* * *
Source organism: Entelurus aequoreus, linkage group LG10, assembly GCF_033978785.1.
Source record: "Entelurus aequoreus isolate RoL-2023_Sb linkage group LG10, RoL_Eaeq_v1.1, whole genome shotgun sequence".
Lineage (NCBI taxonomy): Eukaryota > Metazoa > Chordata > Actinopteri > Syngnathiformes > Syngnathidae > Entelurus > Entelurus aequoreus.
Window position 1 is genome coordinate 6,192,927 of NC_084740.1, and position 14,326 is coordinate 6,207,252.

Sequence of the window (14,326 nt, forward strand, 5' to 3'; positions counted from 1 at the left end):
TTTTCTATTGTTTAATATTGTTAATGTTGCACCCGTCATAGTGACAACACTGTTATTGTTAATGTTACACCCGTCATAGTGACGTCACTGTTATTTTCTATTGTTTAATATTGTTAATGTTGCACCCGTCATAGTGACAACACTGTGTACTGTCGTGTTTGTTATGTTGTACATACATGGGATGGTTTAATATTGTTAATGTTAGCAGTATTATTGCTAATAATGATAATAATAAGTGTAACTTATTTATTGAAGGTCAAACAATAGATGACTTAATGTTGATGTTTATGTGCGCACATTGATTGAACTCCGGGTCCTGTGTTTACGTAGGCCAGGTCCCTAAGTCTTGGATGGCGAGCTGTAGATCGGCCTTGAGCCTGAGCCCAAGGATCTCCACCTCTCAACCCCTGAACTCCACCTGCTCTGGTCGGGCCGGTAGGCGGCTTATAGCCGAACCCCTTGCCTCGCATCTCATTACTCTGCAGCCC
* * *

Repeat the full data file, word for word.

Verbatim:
Source organism: Entelurus aequoreus, linkage group LG10, assembly GCF_033978785.1.
Source record: "Entelurus aequoreus isolate RoL-2023_Sb linkage group LG10, RoL_Eaeq_v1.1, whole genome shotgun sequence".
Lineage (NCBI taxonomy): Eukaryota > Metazoa > Chordata > Actinopteri > Syngnathiformes > Syngnathidae > Entelurus > Entelurus aequoreus.
Window position 1 is genome coordinate 6,192,927 of NC_084740.1, and position 14,326 is coordinate 6,207,252.

Sequence of the window (14,326 nt, forward strand, 5' to 3'; positions counted from 1 at the left end):
TTTTCTATTGTTTAATATTGTTAATGTTGCACCCGTCATAGTGACAACACTGTTATTGTTAATGTTACACCCGTCATAGTGACGTCACTGTTATTTTCTATTGTTTAATATTGTTAATGTTGCACCCGTCATAGTGACAACACTGTGTACTGTCGTGTTTGTTATGTTGTACATACATGGGATGGTTTAATATTGTTAATGTTAGCAGTATTATTGCTAATAATGATAATAATAAGTGTAACTTATTTATTGAAGGTCAAACAATAGATGACTTAATGTTGATGTTTATGTGCGCACATTGATTGAACTCCGGGTCCTGTGTTTACGTAGGCCAGGTCCCTAAGTCTTGGATGGCGAGCTGTAGATCGGCCTTGAGCCTGAGCCCAAGGATCTCCACCTCTCAACCCCTGAACTCCACCTGCTCTGGTCGGGCCGGTAGGCGGCTTATAGCCGAACCCCTTGCCTCGCATCTCATTACTCTGCAGCCC